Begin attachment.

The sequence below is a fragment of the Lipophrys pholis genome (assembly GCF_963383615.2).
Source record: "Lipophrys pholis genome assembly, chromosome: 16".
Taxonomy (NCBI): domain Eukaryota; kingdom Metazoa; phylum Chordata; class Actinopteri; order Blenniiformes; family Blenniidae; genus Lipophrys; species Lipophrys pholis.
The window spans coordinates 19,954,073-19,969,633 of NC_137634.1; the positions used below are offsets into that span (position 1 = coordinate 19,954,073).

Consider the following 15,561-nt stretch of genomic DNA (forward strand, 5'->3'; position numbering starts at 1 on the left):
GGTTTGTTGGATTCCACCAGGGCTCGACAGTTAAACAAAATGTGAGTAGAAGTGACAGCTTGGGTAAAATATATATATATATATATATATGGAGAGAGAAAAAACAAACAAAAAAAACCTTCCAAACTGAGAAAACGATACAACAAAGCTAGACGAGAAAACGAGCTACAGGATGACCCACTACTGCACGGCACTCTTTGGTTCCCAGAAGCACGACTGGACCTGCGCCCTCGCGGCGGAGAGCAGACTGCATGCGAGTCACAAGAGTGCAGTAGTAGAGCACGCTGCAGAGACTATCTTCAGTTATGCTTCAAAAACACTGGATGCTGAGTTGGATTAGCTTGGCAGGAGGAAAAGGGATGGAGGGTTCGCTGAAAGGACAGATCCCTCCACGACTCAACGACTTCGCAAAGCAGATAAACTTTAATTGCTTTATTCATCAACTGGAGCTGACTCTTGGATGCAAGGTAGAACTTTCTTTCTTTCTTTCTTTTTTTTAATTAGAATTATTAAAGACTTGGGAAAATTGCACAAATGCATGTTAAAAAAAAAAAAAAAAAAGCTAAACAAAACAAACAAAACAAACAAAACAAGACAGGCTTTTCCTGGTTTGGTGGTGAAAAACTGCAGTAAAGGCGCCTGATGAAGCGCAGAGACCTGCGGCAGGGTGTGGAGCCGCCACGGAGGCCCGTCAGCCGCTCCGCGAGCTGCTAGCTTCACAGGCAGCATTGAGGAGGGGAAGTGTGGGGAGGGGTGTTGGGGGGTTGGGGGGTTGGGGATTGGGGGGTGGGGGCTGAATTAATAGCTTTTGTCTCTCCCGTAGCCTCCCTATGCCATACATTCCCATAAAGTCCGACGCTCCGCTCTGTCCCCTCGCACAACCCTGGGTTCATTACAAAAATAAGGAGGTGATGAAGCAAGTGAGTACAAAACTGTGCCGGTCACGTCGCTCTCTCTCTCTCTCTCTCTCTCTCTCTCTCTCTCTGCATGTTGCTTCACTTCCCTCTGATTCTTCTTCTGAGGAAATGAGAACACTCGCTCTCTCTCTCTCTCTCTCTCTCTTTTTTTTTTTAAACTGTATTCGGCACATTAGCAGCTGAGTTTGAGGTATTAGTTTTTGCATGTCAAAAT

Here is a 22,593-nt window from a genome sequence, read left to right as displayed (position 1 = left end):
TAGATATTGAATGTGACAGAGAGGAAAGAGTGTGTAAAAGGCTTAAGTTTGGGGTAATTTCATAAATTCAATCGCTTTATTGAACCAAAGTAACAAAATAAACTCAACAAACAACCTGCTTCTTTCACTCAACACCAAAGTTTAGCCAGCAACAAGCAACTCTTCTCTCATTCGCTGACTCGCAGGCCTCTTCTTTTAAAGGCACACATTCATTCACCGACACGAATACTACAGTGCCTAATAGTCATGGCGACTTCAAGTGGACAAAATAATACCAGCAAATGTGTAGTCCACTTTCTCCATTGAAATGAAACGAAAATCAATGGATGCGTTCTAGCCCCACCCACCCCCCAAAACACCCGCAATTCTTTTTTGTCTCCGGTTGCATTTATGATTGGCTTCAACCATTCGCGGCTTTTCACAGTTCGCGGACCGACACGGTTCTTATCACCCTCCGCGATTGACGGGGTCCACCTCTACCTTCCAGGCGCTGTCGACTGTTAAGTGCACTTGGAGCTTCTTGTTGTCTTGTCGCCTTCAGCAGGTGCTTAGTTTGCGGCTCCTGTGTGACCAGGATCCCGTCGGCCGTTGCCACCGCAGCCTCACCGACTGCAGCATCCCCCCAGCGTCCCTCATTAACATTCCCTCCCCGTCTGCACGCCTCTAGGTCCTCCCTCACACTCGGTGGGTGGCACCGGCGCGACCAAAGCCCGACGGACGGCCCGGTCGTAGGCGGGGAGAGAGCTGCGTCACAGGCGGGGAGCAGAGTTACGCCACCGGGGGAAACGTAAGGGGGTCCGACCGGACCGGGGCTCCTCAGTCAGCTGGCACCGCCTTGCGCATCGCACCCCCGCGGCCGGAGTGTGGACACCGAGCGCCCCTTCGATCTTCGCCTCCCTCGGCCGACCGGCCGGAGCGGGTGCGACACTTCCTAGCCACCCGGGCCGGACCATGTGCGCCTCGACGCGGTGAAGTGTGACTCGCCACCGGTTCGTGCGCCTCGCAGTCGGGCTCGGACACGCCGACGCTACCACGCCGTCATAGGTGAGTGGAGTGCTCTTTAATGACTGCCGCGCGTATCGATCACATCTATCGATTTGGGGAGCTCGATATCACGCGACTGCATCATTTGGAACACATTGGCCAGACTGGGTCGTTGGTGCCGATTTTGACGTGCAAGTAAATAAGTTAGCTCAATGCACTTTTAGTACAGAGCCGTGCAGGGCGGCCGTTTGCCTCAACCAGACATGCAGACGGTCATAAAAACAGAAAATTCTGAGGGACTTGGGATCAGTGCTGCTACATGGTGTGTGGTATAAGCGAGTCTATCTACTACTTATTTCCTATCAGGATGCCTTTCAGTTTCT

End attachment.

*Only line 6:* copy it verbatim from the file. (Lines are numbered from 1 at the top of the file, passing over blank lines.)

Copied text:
GGTTTGTTGGATTCCACCAGGGCTCGACAGTTAAACAAAATGTGAGTAGAAGTGACAGCTTGGGTAAAATATATATATATATATATATATGGAGAGAGAAAAAACAAACAAAAAAAACCTTCCAAACTGAGAAAACGATACAACAAAGCTAGACGAGAAAACGAGCTACAGGATGACCCACTACTGCACGGCACTCTTTGGTTCCCAGAAGCACGACTGGACCTGCGCCCTCGCGGCGGAGAGCAGACTGCATGCGAGTCACAAGAGTGCAGTAGTAGAGCACGCTGCAGAGACTATCTTCAGTTATGCTTCAAAAACACTGGATGCTGAGTTGGATTAGCTTGGCAGGAGGAAAAGGGATGGAGGGTTCGCTGAAAGGACAGATCCCTCCACGACTCAACGACTTCGCAAAGCAGATAAACTTTAATTGCTTTATTCATCAACTGGAGCTGACTCTTGGATGCAAGGTAGAACTTTCTTTCTTTCTTTCTTTTTTTTAATTAGAATTATTAAAGACTTGGGAAAATTGCACAAATGCATGTTAAAAAAAAAAAAAAAAAAGCTAAACAAAACAAACAAAACAAACAAAACAAGACAGGCTTTTCCTGGTTTGGTGGTGAAAAACTGCAGTAAAGGCGCCTGATGAAGCGCAGAGACCTGCGGCAGGGTGTGGAGCCGCCACGGAGGCCCGTCAGCCGCTCCGCGAGCTGCTAGCTTCACAGGCAGCATTGAGGAGGGGAAGTGTGGGGAGGGGTGTTGGGGGGTTGGGGGGTTGGGGATTGGGGGGTGGGGGCTGAATTAATAGCTTTTGTCTCTCCCGTAGCCTCCCTATGCCATACATTCCCATAAAGTCCGACGCTCCGCTCTGTCCCCTCGCACAACCCTGGGTTCATTACAAAAATAAGGAGGTGATGAAGCAAGTGAGTACAAAACTGTGCCGGTCACGTCGCTCTCTCTCTCTCTCTCTCTCTCTCTCTCTCTCTCTGCATGTTGCTTCACTTCCCTCTGATTCTTCTTCTGAGGAAATGAGAACACTCGCTCTCTCTCTCTCTCTCTCTCTCTTTTTTTTTTTAAACTGTATTCGGCACATTAGCAGCTGAGTTTGAGGTATTAGTTTTTGCATGTCAAAAT